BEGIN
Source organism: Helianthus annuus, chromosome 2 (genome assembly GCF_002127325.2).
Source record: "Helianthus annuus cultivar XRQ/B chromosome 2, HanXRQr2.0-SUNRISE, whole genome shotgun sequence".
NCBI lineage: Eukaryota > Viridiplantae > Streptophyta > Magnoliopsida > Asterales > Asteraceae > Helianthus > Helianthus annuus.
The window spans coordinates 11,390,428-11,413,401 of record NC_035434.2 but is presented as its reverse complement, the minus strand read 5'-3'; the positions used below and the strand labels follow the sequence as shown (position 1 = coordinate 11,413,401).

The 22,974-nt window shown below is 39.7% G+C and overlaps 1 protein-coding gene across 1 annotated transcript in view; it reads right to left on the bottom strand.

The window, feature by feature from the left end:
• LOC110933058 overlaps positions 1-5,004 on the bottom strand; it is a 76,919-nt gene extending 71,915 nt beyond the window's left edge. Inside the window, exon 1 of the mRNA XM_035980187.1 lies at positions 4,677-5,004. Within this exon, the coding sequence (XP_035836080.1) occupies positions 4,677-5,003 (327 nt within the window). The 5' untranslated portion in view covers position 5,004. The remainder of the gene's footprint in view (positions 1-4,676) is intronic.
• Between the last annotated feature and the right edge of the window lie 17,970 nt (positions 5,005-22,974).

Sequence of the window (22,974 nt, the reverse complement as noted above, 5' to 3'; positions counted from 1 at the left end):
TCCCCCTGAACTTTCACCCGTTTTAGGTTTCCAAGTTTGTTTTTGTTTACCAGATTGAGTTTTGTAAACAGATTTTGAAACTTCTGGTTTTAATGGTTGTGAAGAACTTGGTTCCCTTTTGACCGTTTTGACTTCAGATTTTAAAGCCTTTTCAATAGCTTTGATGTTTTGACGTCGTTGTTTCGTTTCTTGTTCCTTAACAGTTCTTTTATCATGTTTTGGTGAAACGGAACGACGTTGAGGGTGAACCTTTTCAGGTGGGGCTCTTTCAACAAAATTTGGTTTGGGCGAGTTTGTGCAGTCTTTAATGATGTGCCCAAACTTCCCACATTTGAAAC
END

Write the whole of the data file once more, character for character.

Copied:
Source organism: Helianthus annuus, chromosome 2 (genome assembly GCF_002127325.2).
Source record: "Helianthus annuus cultivar XRQ/B chromosome 2, HanXRQr2.0-SUNRISE, whole genome shotgun sequence".
NCBI lineage: Eukaryota > Viridiplantae > Streptophyta > Magnoliopsida > Asterales > Asteraceae > Helianthus > Helianthus annuus.
The window spans coordinates 11,390,428-11,413,401 of record NC_035434.2 but is presented as its reverse complement, the minus strand read 5'-3'; the positions used below and the strand labels follow the sequence as shown (position 1 = coordinate 11,413,401).

The 22,974-nt window shown below is 39.7% G+C and overlaps 1 protein-coding gene across 1 annotated transcript in view; it reads right to left on the bottom strand.

The window, feature by feature from the left end:
• LOC110933058 overlaps positions 1-5,004 on the bottom strand; it is a 76,919-nt gene extending 71,915 nt beyond the window's left edge. Inside the window, exon 1 of the mRNA XM_035980187.1 lies at positions 4,677-5,004. Within this exon, the coding sequence (XP_035836080.1) occupies positions 4,677-5,003 (327 nt within the window). The 5' untranslated portion in view covers position 5,004. The remainder of the gene's footprint in view (positions 1-4,676) is intronic.
• Between the last annotated feature and the right edge of the window lie 17,970 nt (positions 5,005-22,974).

Sequence of the window (22,974 nt, the reverse complement as noted above, 5' to 3'; positions counted from 1 at the left end):
TCCCCCTGAACTTTCACCCGTTTTAGGTTTCCAAGTTTGTTTTTGTTTACCAGATTGAGTTTTGTAAACAGATTTTGAAACTTCTGGTTTTAATGGTTGTGAAGAACTTGGTTCCCTTTTGACCGTTTTGACTTCAGATTTTAAAGCCTTTTCAATAGCTTTGATGTTTTGACGTCGTTGTTTCGTTTCTTGTTCCTTAACAGTTCTTTTATCATGTTTTGGTGAAACGGAACGACGTTGAGGGTGAACCTTTTCAGGTGGGGCTCTTTCAACAAAATTTGGTTTGGGCGAGTTTGTGCAGTCTTTAATGATGTGCCCAAACTTCCCACATTTGAAAC